Walk/Live Opening Lecture

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Walk/Live Opening Lecture

  1. 1. Our Process Eric? “I think you should be more explicit here in step two.”
  2. 2. THE POWER OF DesiredCOLLECTIVE IMPACT Outcomes Transformative Projects New Collaborations Identify Opportunities Walk/Live St. Louis 2012 EPA Grant – West End CONNECTING THE DOTS... REALTORS –> New Partners for Smart GrowthNeed for a more walkable St. Louis
  3. 3. Housing & Community Solutions, Inc.OUR MISSION:To build sustainable and diverse communities through projects that promotecollaboration, community and economic revitalization in the St. Louis region.OUR PROJECTS:St. Louis DrillDown, Walk/Live St. Louis 2012, Transit-Oriented Development,Historic Preservation, Social Entrepreneurship and Housing Development.WE ARE:A catalyst, a collaborator, and a champion that helps move St. Louis forward. Website: www.housingandcommunitysolutions.org Phone: 314-367-3147 Email: paul@housingandcommunitysolutions.org
  4. 4. Livability and the roleof Transportation
  5. 5. Now that we are here …What can we do?
  6. 6. 35th Anniversary of WalkCourtesy of Ian Lockwood
  7. 7. Courtesy of Ian Lockwood
  8. 8. Courtesy of Ian Lockwood
  9. 9. Courtesy of Ian Lockwood
  10. 10. Courtesy of Ian Lockwood
  11. 11. Is this the landscape we want to leave our children?
  12. 12. “There is No There There” …Gertrude SteinHouston, Texas Fifty percent of all American cities are now under concrete and asphalt. (In Los Angeles it is now 66 percent.)
  13. 13. Aging Population 1990 2050
  14. 14. Depressive Disorders 19 million American adults • Leading cause of disability in the USA • Treatment: • Medication • Social Contact, including therapy • And…..
  15. 15. JaniceBurdenAge 93
  16. 16. Peak Happiness 1965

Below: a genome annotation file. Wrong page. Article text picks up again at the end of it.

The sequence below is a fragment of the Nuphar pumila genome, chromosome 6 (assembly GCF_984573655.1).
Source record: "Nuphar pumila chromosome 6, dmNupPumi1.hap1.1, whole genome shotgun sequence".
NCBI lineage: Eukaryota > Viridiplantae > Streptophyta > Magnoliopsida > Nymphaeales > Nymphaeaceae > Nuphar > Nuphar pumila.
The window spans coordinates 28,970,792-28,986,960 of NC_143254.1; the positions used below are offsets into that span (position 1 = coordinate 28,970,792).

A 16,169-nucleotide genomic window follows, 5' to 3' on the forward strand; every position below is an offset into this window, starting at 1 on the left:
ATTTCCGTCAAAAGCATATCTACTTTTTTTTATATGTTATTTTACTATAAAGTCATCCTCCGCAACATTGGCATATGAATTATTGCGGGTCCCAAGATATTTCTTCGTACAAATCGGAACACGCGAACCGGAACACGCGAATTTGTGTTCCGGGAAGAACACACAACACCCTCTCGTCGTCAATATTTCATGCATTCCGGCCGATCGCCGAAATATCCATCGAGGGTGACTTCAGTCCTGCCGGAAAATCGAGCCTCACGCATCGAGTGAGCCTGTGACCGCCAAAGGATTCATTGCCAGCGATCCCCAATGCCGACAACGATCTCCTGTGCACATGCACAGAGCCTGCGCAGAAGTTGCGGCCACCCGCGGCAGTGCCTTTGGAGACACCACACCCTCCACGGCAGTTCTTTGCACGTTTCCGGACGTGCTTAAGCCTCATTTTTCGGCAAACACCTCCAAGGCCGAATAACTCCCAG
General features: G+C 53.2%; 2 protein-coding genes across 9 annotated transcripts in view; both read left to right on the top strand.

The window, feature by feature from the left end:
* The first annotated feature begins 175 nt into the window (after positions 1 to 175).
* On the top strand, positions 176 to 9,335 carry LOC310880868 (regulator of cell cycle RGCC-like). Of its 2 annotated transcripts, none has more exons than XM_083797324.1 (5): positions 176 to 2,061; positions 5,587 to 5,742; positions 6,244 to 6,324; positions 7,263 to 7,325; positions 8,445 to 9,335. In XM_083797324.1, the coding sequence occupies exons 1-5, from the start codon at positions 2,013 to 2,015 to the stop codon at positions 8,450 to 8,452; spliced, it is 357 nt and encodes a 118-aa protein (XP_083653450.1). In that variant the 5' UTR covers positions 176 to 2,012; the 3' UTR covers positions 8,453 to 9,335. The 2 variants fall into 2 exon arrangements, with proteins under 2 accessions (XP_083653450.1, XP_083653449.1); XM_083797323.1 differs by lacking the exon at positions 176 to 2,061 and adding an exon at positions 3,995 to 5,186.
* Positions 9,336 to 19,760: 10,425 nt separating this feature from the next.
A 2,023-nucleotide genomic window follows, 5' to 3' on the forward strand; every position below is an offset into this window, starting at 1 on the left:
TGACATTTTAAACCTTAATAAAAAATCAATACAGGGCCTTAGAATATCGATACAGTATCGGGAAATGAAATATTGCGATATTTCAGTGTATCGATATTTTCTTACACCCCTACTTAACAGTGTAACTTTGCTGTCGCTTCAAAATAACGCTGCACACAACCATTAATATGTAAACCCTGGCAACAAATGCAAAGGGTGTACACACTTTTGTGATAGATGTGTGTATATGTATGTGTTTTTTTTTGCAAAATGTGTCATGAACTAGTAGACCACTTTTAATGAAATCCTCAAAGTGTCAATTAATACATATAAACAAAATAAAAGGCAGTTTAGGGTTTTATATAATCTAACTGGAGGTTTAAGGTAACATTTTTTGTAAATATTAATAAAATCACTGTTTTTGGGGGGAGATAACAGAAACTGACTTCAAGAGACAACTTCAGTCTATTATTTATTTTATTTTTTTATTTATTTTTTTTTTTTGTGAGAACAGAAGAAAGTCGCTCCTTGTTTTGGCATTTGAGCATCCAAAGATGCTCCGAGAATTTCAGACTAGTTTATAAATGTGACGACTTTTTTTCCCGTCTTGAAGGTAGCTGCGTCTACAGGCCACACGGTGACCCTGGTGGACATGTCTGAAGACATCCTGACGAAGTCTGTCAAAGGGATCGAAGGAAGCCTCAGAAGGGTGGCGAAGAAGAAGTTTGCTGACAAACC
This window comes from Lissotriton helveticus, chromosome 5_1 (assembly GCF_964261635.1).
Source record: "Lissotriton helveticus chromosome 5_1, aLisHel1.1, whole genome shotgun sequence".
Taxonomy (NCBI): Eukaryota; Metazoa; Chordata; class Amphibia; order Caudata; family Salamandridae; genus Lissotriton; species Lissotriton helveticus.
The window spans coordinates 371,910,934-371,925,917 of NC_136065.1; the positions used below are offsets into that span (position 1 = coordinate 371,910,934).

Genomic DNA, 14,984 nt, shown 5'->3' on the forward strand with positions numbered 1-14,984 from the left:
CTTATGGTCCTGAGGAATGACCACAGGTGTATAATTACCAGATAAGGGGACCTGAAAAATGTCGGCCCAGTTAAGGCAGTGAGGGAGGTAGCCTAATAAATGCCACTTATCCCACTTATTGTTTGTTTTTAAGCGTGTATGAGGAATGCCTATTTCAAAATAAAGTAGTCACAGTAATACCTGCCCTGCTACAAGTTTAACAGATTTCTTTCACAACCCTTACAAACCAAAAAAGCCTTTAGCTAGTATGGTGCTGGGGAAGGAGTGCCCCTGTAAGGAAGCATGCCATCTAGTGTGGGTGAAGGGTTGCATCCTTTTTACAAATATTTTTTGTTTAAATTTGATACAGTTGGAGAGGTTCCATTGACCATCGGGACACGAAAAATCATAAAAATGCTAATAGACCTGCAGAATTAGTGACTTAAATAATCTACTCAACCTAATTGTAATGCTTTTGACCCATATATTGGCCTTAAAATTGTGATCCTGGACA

17. 17. Bryant Park, New York City
  18. 18. Bryant Park, New York City
  19. 19. Bryant Park, New York City
  20. 20. Dan Burden and Samantha Thomas, Walkable and Livable Communities Institute St Louis, Missouri
  21. 21. West Lafayette, Indiana (Home of Purdue University)
  22. 22. Where would you rather walk? Where would you rather bike? Which is the safest place to bike?Where would you rather drive? Where would you rather live? Which is the safest place to drive?
  23. 23. Bridgeport Way, University Place, Washington
  24. 24. Marine Drive, Dundarave, B.C.
  25. 25. Houston, Texas How Do We Get to Truly Reasonable Speeds and costs? We find ourselves stuck in a transportation planning paradigm that was developed in an environment completely different than where we are now. We continueAnywhere in California to build roads that are affordable and maintainable. Not only that they produce high driving speeds, at the expense of our health, our safety, and our government budgets. Today safety losses on our streets are higher than our congestion costs.
  26. 26. If you plan citiesfor cars andtraffic, you getcars and traffic.If you plan forpeople andplaces, you getpeople andplaces.
  27. 27. Canada Marine Drive, Dundarave, B.C.Highway 93, Missoula, Montana USA
  28. 28. Marine Drive, Dundarave, B.C.
  29. 29. Marine Drive, Dundarave, B.C.
  30. 30. What is the Purpose of Cities?
  31. 31. Safe place toraise a family
  32. 32. Low Speed Low Noise Low Volume
  33. 33.  More Association Neighborhood Pride People to watch over one another Sense of community Crystal Beach, Florida
  34. 34. The Average U.S. Family now pays $16,000 per year in health care costs, and this figure is rising.With almost double the costper capita of the averageWestern nations, the U.S.receives less in the way ofhealth care and healthoutcomes.This makes us vulnerable inglobal competitionSource: The Kaiser Family Foundation, April 2011